Many houseplants are toxic to pets. If you have a furry friend, before purchasing any plant, check the ASPCA’s Toxic and Non-Toxic Plant List

Low-Maintenance Plants

Tara and Curt Alexander, owners of Urban Jungle in East Passyunk, offer a range of plants that will thrive in winter, even if you ignore them. “Spider plants are almost impossible to kill,” said Tara. They do best in hanging baskets in low-light environments and like to dry out thoroughly between being watered every two weeks.

Potted houseplants at the PHS Pop Up Garden on South Street

“We have a lot of cacti and succulents the easiest are any type of hardy euphorbia,” said Urban Jungle staffer Cecilia. “They tend to be larger and thicker so they hold up to sunlight and temperature better than the thinner ones. Jades are typically pretty easy going and can handle the change of seasons.”

Dracaenas come in all shapes, sizes, and colors. “They are super tolerant of a lot of light conditions,” said Cecilia. The soil needs to be kept damp, but too much water will kill it. 

Areca Palms or Majestic Palms are happy with indirect light and they are not finicky,” she said. They do well in bright, filtered light and need less water in the winter. These palms can be expensive if purchased at their full height, so look for a tabletop size. Bonus: they are non-toxic to pets. 

Snake Plant. Image: City Planter

Snake Plant is an excellent choice for dark spaces and requires watering just every two weeks. The tall, vertical leaves make it adaptable to a tabletop or floor, depending on its size.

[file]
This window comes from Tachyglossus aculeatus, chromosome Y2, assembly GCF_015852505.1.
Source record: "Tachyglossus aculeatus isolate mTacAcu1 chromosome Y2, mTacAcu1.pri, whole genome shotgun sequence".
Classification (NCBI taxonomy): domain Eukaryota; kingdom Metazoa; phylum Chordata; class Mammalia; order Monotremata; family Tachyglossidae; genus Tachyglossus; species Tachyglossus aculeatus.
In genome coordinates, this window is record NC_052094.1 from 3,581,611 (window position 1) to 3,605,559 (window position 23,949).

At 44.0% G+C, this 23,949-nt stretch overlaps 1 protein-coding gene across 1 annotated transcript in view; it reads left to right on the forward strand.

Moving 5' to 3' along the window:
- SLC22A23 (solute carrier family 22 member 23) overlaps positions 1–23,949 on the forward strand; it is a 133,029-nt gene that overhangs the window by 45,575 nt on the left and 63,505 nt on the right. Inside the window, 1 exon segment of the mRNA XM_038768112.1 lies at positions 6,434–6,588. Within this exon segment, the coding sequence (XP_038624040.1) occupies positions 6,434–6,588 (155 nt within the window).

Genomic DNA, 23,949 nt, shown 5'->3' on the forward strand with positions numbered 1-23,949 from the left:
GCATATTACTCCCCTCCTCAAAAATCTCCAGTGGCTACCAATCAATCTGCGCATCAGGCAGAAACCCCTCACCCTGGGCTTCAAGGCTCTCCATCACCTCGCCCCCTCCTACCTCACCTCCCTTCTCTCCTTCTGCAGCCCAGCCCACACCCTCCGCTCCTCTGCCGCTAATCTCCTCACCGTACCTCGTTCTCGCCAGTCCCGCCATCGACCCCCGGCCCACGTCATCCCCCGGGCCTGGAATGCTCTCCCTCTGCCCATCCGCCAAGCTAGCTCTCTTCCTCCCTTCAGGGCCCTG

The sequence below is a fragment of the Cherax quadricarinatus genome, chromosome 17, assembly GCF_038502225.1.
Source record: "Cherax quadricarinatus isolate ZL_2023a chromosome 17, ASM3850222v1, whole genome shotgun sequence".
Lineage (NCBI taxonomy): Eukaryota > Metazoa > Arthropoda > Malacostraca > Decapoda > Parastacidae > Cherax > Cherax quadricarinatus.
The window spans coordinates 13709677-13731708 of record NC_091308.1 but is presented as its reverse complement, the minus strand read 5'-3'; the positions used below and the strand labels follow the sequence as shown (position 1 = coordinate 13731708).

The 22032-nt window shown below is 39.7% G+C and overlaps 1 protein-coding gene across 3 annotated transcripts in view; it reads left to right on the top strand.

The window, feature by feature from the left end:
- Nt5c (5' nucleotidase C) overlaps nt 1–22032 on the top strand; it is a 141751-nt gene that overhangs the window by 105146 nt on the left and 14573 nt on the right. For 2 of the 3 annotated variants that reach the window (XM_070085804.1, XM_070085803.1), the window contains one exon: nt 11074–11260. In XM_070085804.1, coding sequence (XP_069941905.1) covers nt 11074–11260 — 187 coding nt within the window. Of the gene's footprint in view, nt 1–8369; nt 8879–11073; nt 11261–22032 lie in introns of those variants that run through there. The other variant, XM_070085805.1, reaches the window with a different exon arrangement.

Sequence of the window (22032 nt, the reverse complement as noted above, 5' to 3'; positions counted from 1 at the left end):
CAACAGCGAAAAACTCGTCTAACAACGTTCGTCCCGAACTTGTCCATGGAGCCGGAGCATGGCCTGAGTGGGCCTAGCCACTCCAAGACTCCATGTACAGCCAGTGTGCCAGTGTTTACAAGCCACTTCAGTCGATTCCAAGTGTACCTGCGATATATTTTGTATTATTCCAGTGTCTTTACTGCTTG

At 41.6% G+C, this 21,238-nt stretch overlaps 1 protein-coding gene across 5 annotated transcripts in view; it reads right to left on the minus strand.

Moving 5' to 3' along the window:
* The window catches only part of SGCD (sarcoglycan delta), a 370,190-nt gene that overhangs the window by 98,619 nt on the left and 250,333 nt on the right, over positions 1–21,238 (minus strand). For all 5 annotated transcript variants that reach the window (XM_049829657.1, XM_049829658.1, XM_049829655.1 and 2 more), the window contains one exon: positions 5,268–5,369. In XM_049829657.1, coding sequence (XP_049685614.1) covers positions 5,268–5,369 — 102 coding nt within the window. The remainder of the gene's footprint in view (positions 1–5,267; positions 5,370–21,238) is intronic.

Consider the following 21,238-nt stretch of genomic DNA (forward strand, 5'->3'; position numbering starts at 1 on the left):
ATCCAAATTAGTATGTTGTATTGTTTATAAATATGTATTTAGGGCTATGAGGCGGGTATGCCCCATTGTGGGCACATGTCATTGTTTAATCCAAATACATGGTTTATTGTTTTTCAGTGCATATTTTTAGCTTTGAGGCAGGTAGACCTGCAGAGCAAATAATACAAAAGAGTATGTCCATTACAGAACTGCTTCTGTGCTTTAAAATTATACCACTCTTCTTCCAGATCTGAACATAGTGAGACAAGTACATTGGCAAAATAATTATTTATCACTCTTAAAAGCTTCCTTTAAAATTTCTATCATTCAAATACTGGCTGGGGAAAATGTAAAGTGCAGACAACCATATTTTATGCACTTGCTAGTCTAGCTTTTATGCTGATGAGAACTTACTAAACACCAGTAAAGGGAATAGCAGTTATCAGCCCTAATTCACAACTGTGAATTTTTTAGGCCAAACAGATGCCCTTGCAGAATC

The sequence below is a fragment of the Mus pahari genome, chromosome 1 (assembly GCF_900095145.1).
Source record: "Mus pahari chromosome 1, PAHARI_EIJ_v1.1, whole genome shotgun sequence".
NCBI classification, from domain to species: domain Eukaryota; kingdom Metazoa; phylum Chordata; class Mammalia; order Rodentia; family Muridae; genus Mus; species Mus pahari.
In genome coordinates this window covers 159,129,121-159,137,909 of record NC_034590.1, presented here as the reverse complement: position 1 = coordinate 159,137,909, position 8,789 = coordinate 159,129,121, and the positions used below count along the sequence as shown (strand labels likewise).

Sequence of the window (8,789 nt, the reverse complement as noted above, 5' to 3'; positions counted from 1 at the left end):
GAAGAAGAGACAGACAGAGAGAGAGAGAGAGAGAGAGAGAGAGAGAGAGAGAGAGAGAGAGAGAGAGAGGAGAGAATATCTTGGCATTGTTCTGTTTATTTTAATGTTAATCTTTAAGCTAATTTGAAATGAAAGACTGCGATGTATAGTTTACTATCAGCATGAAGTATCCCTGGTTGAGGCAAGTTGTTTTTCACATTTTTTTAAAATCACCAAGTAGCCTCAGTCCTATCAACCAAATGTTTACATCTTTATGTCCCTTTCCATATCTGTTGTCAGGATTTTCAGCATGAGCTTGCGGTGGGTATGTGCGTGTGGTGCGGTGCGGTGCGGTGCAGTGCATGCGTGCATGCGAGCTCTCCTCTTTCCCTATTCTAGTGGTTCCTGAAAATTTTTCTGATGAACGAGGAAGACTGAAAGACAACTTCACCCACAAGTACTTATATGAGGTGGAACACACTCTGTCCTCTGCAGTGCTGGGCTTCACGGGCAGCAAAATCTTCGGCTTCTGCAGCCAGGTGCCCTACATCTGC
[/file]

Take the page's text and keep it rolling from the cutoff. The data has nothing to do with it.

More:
Higher Maintenance Plants

Boston Ferns thrive in humid environments like bathrooms and kitchens. They do well with moderate to low light conditions. “If your windows have strong light, put Boston Ferns in the middle of the room on a coffee table or use Venetian blinds to filter the light if you prefer keeping them on a windowsill,” said Cecilia. 

Boston Fern. Image: City Planter

Consider Adding Some Holiday Color

Sally McCabe suggests bringing in some holiday brightness as the winter months approach — blooming cactus, poinsettias, and amaryllis come in a multitude of colors, and are tolerant of cooler temps. “Put new arrivals in quarantine for at least a week before introducing them to the rest of the family,” she said.

If you’re looking to add some winter plants to your other area gardening centers to consider include City Planter, Northern Liberties; Laurel Hill Gardens, Chestnut Hill; Secret Garden Center, Roxborough; Stump Garden Center, Northern Liberties.

As we noted in our Renter’s Guide to Houseplants, the plants you bring into your apartment or home are a reflection of your personality and style. As the seasons change, you’ll need to take extra care to ensure your plants remain in the best of health through the winter allowing them to continue to grow with you and reciprocate your care.